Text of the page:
Tag Archives: Kobe Bryant

The Burden Of Greatness

On the onset of each day we awaken with a new sense of purpose.  All of the events which have transpired in the previous twenty-four (24) hours no longer quantify the person we aspire to be in the present.  Despite our classifications, be it financial, race, gender or religion, we gather ourselves, lace-up our bootstraps, and walk out the door with the intensive purpose of creating a more comfortable today and a better tomorrow.  Sacrifices are made, relationships are sometimes severed to reach the pinnacle of success.  And upon reaching that summit, we believe that we’ll be absolved of all of our problems and the problems that come from achieving satisfaction will be remedied.  However, this is only the beginning.  Regardless of your accomplishments, the applause you seek will never come in the form of a standing ovation; the people will clap with you, not for you.  They chastise you saying you can’t swim because you walk on water; crucify you for wanting to soar to new heights as opposed to the cumbersome tasks of walking hand to hand, side by side with them as they drag their burdens like an overweight suitcase.  Damn… Unpack!



In an age of twenty-four (24) hour news cycles, people’s successes and failures are chronicled instantly on the internet and social media for all to view.  This is no more evident than the scrutiny that fell at the pristine feet of LeBron James Thursday night during Game One of the NBA Finals.  Ironically, a person who slogan throughout the season has been “Strive for Greatness” couldn’t summon the energy necessary to “will” himself to the finish of his last game played.  Throughout the course of the fourth (4th) quarter, at the time was a “hotly” contested game, James began experiencing cramps which eventually lead to his removal from the game and could have possibly contributed to the outcome of a 110-95 defeat of the Miami Heat by the San Antonio Spurs.  The pain must’ve have been overwhelming; the grimaces on his face spoke volumes of an individual’s body who had failed him at the most inopportune time.  And as he was carried off the floor to the bench by staffers and teammates, the cyberverse burst into outrage.  There were talks that LeBron wasn’t tough enough; he’s soft.  During the television broadcast ESPN analyst Mark Jackson uttered the following, “If you’re LeBron James, the great ones find a way to tell their body, ‘Not now … I’ll talk to you tomorrow.’”  There were individuals trying to create an internet sensation, dubbing it #lebroning, where photos were being taken of people mimicking James being carried off the court.  Then of course, there were the pundits, lead by ESPN’s First Take host Skip Bayless leading the chorus as to why the self-proclaimed “King” wasn’t properly hydrated like the other competitors who also endured the almost 90 degree heat felt in the arena.  The comparison of other greats poured in; Kobe Bryant (Los Angeles Lakers) making two (2) free throws after tearing his Achilles tendon in 2013, then walking off the court on his own power; Michael Jordan had the “Flu Game” in 1997 where imagines of “23” collapsing in Scottie Pippen’s arms being lead off the court in a Chicago Bulls’ victory over the Utah Jazz.  Asked about the criticism, James simply stated “I’m the easiest target in sports.”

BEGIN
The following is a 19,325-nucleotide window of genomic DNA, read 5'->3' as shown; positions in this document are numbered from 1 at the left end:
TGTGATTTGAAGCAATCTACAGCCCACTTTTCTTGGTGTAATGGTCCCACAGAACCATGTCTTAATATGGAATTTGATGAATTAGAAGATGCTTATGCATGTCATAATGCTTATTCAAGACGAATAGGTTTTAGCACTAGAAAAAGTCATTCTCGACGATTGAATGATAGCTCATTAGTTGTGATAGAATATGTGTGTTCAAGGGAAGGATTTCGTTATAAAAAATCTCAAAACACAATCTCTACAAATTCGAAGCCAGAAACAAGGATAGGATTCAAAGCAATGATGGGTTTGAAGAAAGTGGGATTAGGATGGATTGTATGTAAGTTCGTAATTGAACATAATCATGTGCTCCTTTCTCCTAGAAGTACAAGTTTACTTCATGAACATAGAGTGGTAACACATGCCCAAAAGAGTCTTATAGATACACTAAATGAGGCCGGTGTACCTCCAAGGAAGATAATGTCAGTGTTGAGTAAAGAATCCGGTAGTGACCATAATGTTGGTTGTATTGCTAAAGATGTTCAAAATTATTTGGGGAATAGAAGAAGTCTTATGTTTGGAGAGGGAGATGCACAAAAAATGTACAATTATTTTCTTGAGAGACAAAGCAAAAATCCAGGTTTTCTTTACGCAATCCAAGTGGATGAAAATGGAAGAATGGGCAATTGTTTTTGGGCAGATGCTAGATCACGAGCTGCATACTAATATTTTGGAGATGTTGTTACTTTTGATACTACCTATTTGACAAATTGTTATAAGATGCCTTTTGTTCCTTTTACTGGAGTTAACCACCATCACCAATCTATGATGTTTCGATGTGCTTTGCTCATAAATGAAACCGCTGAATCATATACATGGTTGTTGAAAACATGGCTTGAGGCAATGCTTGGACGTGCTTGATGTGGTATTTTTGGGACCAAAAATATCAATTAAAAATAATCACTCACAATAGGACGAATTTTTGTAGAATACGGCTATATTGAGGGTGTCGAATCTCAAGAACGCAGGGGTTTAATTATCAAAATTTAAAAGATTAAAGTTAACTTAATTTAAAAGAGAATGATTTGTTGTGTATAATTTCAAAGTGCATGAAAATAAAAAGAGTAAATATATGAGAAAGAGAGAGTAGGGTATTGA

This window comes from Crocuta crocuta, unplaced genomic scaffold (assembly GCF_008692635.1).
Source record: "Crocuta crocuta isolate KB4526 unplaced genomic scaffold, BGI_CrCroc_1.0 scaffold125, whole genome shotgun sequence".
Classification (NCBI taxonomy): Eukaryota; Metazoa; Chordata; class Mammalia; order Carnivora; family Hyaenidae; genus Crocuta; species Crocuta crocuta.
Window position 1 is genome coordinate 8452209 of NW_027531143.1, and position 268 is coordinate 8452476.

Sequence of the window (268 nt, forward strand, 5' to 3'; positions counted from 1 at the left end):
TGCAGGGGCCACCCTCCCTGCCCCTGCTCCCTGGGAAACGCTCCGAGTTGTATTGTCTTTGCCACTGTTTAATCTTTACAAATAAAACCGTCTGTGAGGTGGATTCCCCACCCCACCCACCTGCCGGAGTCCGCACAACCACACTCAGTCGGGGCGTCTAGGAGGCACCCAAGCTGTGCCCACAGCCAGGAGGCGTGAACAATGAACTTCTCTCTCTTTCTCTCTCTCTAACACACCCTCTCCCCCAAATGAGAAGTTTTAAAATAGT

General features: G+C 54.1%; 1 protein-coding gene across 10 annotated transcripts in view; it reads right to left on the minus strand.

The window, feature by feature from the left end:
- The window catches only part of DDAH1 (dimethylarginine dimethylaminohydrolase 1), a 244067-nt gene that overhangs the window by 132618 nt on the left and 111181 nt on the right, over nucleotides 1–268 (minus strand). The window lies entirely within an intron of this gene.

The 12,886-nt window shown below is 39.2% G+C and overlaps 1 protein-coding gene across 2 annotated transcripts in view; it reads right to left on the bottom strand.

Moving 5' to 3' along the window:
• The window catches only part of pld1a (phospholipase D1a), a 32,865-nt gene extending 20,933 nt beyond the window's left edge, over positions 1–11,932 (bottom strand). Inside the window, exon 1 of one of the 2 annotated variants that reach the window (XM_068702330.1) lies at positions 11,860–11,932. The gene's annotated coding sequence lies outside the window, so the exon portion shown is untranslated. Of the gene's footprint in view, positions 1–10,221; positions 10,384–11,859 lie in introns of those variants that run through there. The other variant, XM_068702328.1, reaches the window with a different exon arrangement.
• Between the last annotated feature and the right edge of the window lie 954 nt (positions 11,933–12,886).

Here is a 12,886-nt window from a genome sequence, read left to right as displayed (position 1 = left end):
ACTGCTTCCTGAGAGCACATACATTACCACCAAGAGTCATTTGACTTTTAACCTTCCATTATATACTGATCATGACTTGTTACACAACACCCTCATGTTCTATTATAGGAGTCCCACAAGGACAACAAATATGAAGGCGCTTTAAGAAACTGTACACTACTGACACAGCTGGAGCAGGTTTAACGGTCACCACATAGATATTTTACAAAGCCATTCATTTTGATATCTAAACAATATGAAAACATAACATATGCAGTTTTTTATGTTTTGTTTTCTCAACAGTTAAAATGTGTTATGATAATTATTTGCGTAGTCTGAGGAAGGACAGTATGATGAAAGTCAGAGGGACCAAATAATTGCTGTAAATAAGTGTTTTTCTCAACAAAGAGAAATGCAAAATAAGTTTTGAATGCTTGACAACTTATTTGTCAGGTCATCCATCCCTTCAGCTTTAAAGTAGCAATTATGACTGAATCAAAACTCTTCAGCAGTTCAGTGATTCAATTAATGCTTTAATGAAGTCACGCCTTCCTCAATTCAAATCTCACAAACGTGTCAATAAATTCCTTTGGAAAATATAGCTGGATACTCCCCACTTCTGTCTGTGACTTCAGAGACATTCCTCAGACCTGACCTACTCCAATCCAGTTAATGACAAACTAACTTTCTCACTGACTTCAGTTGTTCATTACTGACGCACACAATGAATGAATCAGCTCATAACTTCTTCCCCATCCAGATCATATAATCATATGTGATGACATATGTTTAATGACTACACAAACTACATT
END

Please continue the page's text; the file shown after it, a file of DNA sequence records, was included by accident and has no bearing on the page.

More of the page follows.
And such is the burden of being dubbed “King” and the best player in the NBA; ruler of all you survey in the basketball universe. You have people you couldn’t walk two (2) flights of stairs without becoming winded, sitting at home behind their keyboards or on their telecommunications devices eating hot dogs, loaded baked potatoes, drinking beer questioning an individual’s toughness.  Knowing damn well if they were to receive that same criticism by their peers or superiors for poor job performance, they too would be equally upset and want to file a grievance with their union representative. Or better yet, what if their significant other chastised them for underperformance in the bedroom and an inability to satisfy their sexual desires, boy the rage, alcohol induced tirades and arguments would skyrocket; if that already isn’t the case. We place Michael Jordan on the Mount Olympus of sports icons; convincing ourselves that he would’ve played under the same circumstances as LeBron, and with the current rules, would’ve dropped 60 on Kawhi Leonard.  And as the years pass, we make Jordan an indestructible force; comparable to the Juggernaut from the X-Men movie and comic book series. However, we forget that in March of 1995, upon making his return to the Bulls from spending time away playing minor league baseball for the Birmingham Barons, in his first game back, Jordan scored 19 points against the Indiana Pacers, but shot just 7-of-28 from the floor in a 103-96 overtime loss for the Bulls in Indianapolis.  Sports Illustrated’s Phil Taylor wrote at the time: “But on Sunday, before the first quarter had ended, the 32-year-old Jordan was bending over and tugging on his shorts, the universal symbol for fatigue, and in the overtime he developed leg cramps. Asked if he was disappointed that he didn’t get a chance to dunk, Jordan replied, “I was cramping so bad I didn’t really want to.”  Ah… so MJ too was merely human; subject to all the ills of ordinary men.  We expect greatness from those we have adulation for.  If Dave Chappelle isn’t funny during his comedy routine, Brittany Spears is discovered to have lip-synced during her music performance or LeBron James fails to deliver in the “clutch”, our dissatisfaction leads us to voice our displeasure by “Boos” or a keyboard tongue lashing on any social media outlet that’ll assist us in championing our cause; and when the venom dissipates, and the event is no longer a story, we aren’t held responsible for our comments; whether the sentiments were justified or in error.  We go back about our lives waiting on the next success story for which we can find just cause to tear it down from its pedestal. So for James, the backlash that comes from being a child prodigy, the savior of a city (Cleveland) that hasn’t won a championship in any of the four (4) major sports since 1964 (Cleveland Browns – NFL Championship), and the remnants of “The Decision”, for which he has yet to return to the level of White fans which he had prior to joining the Heat is all encompassing.  He’s currently the most polarizing athlete in sports.  So as Game 2 approaches and the storylines from the previous game are rehashed, be mindful that you too have a story you’re living on a daily basis; and you’re equally liable for any unfortunate outcomes that take place on your journey.  Because we all know, any missteps taken will be compared to past spouses, employees, parents and situations; and how does that make you feel? “We Are The Change!” I’m gone! (b)